Things I’d like to write about:
A story about a chick living with her father -- a killer
It can touch on what I call the “Killer’s Inconsiderateness,” where killers kill people close to the victim. To feel this in your stories, let the characters grieve.
This happened in real life
A killer would never harm his beloved daughter but kill people close to her like a girl like her daughter because she had to watch that girl the entire summer, and her cousin, who was her best friend.
I want to make them grieve APPROPRIATELY.
A person will have difficulty getting over the death of a close BFF cousin, like a BFF, loved one, parent, child, or best friend. Even a sibling. Baby siblings can break a heart. One little girl grievously cried when her baby sister of maybe a year or two old went missing, with the most grievous tears.
Seeing a child like that is very unsettling.
It can teach a moral to those who may engage in these behaviors if the child (under 13) is honestly portrayed.
This can be so killers won’t kill people or at least won’t kill the loved ones of their loved ones.
This movie can be a cautionary tale
This movie can be a cautionary tale (Which is what old dark children’s stories were) of when you go a bit too far. It hones in on it more if someone is grieving.
"Bounce back mode"
It can steer away from “Bounce back mode,” when people in lifetime movies typically bounce back quickly after a death and don’t seem to grieve. They only grieve when it’s a plot point, they don’t actually grieve for long… Or at all when a loved one other than the one they were initially suffering over dies.
The Lifetime Movie Bounce /Back
This is an issue because it hardly makes sense. In a lifetime movie, you can have a friend you have cared about and loved since high school, but they don’t even cry when the friend is in the hospital or dies.
I know it’s just a movie, but over time, the more you watch them, the more you can see it. Recently, it’s gotten better,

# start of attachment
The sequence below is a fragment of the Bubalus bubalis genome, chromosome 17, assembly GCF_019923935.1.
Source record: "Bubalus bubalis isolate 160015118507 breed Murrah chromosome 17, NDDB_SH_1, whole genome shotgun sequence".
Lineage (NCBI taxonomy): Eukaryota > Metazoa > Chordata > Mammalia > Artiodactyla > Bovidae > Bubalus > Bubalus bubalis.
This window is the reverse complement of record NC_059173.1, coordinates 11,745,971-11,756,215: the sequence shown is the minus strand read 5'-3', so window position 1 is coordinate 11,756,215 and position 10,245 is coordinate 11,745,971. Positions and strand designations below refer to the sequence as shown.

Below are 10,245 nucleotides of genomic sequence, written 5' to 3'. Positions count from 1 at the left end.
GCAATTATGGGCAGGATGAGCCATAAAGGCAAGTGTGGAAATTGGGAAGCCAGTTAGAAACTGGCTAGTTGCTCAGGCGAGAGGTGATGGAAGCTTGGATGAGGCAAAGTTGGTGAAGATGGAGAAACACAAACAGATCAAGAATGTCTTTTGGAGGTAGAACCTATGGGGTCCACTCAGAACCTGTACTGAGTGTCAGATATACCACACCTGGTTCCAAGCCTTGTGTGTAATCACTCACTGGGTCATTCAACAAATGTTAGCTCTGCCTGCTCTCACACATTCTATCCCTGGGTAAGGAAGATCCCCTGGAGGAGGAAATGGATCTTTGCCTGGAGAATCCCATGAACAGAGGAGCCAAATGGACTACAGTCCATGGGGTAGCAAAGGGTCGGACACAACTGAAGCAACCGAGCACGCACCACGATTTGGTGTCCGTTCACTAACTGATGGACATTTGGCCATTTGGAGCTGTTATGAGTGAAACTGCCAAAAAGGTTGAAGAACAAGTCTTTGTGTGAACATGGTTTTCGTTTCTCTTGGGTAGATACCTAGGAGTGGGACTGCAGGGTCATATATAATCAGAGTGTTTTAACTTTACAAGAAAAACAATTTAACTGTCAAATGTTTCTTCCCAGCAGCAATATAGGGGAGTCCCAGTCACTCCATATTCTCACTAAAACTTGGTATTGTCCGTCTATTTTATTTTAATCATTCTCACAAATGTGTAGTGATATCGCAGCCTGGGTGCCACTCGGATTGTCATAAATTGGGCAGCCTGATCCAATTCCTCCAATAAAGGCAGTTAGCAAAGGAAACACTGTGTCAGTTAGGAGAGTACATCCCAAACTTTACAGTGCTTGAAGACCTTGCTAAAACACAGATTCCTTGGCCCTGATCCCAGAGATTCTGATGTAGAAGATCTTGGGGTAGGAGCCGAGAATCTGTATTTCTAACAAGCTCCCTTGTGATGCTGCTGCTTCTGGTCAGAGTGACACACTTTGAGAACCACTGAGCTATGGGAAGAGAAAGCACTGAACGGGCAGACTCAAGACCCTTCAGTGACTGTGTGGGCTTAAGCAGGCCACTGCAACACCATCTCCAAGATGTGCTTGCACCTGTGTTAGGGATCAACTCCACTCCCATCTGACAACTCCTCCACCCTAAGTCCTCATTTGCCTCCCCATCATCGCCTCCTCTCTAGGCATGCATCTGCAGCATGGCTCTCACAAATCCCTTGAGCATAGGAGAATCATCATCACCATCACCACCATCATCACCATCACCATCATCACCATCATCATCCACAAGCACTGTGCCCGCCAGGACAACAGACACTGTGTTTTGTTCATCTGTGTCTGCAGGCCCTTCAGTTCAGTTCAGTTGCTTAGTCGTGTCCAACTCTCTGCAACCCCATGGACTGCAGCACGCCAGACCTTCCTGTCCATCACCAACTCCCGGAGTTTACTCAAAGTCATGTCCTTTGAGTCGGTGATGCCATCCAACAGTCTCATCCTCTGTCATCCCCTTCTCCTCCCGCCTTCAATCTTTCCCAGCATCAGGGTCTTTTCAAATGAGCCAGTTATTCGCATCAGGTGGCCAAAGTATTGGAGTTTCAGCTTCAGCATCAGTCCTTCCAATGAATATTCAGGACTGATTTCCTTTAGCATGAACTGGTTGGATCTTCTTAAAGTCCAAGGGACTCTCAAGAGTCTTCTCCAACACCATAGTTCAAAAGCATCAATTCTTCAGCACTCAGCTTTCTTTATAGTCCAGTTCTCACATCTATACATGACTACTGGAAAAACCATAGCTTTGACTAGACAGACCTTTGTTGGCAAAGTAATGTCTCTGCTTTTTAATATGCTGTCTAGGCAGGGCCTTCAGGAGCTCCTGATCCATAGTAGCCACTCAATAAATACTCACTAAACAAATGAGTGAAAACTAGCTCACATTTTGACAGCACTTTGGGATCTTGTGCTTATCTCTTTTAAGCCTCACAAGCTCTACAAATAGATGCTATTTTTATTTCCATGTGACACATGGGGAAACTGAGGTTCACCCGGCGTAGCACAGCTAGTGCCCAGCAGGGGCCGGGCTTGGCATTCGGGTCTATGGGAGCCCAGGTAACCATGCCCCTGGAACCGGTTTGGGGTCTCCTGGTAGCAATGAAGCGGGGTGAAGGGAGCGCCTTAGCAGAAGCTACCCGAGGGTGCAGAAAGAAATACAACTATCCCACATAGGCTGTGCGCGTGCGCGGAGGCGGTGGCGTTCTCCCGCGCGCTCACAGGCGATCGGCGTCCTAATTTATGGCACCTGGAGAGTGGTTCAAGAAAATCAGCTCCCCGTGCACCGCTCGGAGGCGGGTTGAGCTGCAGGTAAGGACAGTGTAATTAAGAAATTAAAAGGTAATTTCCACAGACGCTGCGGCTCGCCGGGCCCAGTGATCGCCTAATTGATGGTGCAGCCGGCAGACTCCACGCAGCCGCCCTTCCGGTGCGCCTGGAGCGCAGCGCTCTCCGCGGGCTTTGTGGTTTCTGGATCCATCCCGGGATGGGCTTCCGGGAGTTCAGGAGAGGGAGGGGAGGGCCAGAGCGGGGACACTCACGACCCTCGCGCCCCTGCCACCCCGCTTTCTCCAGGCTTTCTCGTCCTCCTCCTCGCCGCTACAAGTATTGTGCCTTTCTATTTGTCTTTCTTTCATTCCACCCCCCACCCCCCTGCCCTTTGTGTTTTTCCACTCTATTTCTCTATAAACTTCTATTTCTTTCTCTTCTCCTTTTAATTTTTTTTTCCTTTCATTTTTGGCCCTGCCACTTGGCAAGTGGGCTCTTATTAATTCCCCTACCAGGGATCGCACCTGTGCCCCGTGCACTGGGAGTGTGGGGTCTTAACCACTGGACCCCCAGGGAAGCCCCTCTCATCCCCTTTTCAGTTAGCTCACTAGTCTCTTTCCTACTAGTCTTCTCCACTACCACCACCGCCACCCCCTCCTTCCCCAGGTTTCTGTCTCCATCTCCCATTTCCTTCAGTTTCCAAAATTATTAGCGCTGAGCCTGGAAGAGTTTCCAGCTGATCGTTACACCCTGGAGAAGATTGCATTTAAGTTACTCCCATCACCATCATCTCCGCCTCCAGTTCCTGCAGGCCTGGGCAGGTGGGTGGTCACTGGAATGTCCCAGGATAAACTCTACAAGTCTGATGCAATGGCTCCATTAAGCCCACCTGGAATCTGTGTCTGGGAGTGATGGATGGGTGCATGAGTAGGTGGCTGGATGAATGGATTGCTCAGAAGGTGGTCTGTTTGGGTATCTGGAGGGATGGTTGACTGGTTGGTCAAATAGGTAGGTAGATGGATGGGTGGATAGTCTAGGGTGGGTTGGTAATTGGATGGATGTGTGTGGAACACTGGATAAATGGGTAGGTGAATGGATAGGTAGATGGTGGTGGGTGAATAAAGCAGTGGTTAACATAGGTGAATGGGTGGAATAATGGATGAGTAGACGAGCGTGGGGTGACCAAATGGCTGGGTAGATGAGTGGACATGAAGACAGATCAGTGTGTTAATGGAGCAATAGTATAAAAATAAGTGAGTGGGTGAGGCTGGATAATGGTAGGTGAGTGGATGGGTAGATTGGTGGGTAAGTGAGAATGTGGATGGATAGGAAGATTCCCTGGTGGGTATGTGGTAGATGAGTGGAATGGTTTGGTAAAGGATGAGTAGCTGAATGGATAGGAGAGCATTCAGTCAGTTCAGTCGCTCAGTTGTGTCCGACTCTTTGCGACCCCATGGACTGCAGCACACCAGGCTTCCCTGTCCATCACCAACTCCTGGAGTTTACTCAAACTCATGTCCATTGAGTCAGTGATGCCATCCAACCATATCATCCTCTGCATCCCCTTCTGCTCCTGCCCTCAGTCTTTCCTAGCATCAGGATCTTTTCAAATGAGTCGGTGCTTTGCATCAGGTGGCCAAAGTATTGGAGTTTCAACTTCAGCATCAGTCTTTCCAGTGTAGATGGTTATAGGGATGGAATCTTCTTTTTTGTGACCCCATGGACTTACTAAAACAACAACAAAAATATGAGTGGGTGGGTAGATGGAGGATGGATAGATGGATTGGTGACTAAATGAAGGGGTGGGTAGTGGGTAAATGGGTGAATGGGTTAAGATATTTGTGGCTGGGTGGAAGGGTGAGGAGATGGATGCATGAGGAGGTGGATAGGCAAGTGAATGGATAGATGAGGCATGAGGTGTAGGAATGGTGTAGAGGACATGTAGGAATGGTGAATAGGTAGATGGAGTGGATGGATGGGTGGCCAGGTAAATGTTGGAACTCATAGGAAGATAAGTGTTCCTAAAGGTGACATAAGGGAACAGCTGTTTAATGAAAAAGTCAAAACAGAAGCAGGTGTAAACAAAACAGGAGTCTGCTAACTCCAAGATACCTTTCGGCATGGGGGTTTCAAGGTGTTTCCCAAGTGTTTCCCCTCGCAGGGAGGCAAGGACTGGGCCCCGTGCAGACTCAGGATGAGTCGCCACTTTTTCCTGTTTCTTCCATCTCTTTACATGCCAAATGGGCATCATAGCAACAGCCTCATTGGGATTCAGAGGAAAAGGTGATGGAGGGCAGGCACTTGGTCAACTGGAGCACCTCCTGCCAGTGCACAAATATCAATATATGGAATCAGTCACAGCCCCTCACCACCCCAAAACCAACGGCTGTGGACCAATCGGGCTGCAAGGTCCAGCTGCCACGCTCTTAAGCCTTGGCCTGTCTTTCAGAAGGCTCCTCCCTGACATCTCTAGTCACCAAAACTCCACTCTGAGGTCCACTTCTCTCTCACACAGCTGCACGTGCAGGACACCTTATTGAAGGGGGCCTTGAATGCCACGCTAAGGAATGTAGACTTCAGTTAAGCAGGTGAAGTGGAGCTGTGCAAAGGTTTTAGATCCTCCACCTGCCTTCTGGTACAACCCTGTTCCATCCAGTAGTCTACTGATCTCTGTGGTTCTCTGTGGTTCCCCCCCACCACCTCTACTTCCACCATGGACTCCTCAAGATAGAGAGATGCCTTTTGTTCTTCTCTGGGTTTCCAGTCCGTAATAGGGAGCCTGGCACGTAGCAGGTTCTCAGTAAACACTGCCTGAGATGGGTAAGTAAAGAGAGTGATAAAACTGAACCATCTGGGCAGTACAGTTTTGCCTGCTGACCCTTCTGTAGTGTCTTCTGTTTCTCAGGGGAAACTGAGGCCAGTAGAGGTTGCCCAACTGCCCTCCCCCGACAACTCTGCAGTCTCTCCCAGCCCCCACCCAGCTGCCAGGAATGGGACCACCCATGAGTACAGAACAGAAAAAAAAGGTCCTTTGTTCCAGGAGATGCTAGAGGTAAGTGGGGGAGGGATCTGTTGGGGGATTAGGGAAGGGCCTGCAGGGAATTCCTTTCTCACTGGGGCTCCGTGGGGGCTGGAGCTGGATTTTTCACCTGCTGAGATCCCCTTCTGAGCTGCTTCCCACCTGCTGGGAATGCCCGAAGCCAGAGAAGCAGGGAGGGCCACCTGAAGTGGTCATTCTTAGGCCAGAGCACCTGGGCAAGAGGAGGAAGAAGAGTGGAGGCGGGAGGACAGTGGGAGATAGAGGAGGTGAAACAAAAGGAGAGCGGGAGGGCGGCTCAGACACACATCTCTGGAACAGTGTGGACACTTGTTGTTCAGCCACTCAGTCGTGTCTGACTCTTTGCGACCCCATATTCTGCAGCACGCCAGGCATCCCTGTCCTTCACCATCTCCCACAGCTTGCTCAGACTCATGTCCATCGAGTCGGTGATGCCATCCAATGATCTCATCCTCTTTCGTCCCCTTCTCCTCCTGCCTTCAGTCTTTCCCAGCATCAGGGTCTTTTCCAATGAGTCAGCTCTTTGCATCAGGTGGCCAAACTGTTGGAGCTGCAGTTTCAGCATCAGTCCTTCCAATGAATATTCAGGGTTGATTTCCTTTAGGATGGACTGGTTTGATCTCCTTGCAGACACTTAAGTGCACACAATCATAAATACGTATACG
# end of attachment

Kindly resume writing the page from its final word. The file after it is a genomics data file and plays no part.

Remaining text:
It’s probably because of the actors, as not everyone can force tears.
However, a string of deaths happened around you when your loved one died a day ago…
People you are closely involved in Long-term friendships with – will result in a couple of emotional setbacks.
The deaths happen back to back with tragedies, which can cause a lot of fear and anxiety. People would be more cautious because it’s apparent life is going wrong and someone is messing with them.
If all of someone’s friends are dying one by one, they’re more likely to band together than to blame each other. Most would be overcome by grief, depending on how strong the friendship is. The one who seems to have no issue with the deaths is the one you need to be concerned about.
Mostly, if you have a character that isn’t affected by the deaths, that’s the killer. He not only can give the reader the feeling of “I KNEW IT!” Which is a good feeling.
It also shows you have planned out your plot twist.
Little nuggets to hint at the plot twist makes it more realistic, mainly because if THAT is true (The plot twist), then things in the story will correlate with such.
One character tries to help another, but it goes too far
I hope this hones in on an important topic. When you go too far because, on one end, it seems she’s overprotective and just doing her job. Still, on the other, the things she does are unreasonable and will harm the child’s mental health more.
It can also touch on how we think we care about someone by doing stuff like this, but we don’t actually help them.